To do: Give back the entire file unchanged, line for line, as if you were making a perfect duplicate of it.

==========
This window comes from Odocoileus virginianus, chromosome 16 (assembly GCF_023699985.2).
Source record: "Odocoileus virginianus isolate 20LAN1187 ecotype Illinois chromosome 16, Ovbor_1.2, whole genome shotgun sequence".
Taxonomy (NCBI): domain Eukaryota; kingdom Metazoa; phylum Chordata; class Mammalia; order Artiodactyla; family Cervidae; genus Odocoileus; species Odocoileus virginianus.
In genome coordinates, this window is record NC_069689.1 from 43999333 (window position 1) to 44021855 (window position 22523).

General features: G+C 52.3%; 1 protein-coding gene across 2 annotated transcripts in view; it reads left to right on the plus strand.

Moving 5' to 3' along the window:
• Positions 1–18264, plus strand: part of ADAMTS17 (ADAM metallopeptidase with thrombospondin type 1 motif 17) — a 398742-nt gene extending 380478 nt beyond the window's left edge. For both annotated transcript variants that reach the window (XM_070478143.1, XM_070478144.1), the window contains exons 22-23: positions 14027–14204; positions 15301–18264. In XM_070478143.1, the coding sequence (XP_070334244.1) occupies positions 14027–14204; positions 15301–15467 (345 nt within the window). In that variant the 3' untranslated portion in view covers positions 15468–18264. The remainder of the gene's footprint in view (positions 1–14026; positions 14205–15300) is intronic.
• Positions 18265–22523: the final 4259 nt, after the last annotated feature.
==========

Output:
This window comes from Odocoileus virginianus, chromosome 16 (assembly GCF_023699985.2).
Source record: "Odocoileus virginianus isolate 20LAN1187 ecotype Illinois chromosome 16, Ovbor_1.2, whole genome shotgun sequence".
Taxonomy (NCBI): domain Eukaryota; kingdom Metazoa; phylum Chordata; class Mammalia; order Artiodactyla; family Cervidae; genus Odocoileus; species Odocoileus virginianus.
In genome coordinates, this window is record NC_069689.1 from 43999333 (window position 1) to 44021855 (window position 22523).

General features: G+C 52.3%; 1 protein-coding gene across 2 annotated transcripts in view; it reads left to right on the plus strand.

Moving 5' to 3' along the window:
• Positions 1–18264, plus strand: part of ADAMTS17 (ADAM metallopeptidase with thrombospondin type 1 motif 17) — a 398742-nt gene extending 380478 nt beyond the window's left edge. For both annotated transcript variants that reach the window (XM_070478143.1, XM_070478144.1), the window contains exons 22-23: positions 14027–14204; positions 15301–18264. In XM_070478143.1, the coding sequence (XP_070334244.1) occupies positions 14027–14204; positions 15301–15467 (345 nt within the window). In that variant the 3' untranslated portion in view covers positions 15468–18264. The remainder of the gene's footprint in view (positions 1–14026; positions 14205–15300) is intronic.
• Positions 18265–22523: the final 4259 nt, after the last annotated feature.